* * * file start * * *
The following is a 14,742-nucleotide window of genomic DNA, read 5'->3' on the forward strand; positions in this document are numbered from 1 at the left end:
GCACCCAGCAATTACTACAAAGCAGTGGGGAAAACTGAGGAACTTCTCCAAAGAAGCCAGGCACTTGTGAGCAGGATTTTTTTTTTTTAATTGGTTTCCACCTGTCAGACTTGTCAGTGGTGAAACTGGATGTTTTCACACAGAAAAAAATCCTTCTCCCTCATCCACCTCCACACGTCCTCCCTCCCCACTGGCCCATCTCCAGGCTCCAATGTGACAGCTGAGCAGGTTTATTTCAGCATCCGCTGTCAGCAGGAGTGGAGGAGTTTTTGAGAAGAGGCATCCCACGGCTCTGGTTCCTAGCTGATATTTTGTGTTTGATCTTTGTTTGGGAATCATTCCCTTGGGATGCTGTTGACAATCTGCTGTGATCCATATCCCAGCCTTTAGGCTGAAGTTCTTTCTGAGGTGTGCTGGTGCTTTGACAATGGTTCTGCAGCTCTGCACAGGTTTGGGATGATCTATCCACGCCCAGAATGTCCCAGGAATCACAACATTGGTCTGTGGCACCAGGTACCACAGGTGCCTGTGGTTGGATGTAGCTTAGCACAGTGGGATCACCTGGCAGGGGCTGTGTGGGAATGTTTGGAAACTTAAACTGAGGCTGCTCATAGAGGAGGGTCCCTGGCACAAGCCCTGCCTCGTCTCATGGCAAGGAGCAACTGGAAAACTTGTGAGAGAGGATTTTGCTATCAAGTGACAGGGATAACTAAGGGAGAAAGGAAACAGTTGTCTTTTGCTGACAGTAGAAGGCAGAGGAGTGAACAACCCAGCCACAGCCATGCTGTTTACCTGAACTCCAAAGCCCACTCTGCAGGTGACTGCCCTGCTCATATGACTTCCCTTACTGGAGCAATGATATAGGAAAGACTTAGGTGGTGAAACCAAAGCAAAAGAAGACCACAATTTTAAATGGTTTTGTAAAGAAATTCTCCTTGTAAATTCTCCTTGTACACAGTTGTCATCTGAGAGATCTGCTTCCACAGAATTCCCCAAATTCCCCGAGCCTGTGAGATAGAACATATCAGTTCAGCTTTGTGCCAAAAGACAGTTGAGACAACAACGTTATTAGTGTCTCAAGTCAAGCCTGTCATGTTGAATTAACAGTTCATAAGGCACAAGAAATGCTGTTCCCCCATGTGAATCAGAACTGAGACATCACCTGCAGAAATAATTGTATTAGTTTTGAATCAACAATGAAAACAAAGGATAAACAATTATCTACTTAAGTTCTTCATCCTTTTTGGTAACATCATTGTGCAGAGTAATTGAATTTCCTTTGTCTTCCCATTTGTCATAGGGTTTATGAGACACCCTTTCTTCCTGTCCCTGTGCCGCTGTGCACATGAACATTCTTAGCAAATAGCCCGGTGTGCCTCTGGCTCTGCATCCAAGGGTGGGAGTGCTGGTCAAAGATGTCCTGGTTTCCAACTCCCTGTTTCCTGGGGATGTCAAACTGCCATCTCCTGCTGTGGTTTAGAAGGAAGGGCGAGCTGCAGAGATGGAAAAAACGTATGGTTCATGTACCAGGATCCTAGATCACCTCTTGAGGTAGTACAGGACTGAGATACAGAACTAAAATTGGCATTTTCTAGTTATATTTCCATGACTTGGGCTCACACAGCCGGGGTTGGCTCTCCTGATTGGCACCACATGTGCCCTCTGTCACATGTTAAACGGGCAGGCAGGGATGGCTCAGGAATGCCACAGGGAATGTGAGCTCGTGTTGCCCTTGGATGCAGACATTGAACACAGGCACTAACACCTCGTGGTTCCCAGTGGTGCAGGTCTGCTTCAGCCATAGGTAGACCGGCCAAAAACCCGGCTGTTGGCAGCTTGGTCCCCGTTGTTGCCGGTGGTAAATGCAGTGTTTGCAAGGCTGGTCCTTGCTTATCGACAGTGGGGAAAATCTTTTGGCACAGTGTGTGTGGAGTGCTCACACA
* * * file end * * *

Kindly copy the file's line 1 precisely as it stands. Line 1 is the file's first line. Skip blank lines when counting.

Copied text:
The following is a 14,742-nucleotide window of genomic DNA, read 5'->3' on the forward strand; positions in this document are numbered from 1 at the left end: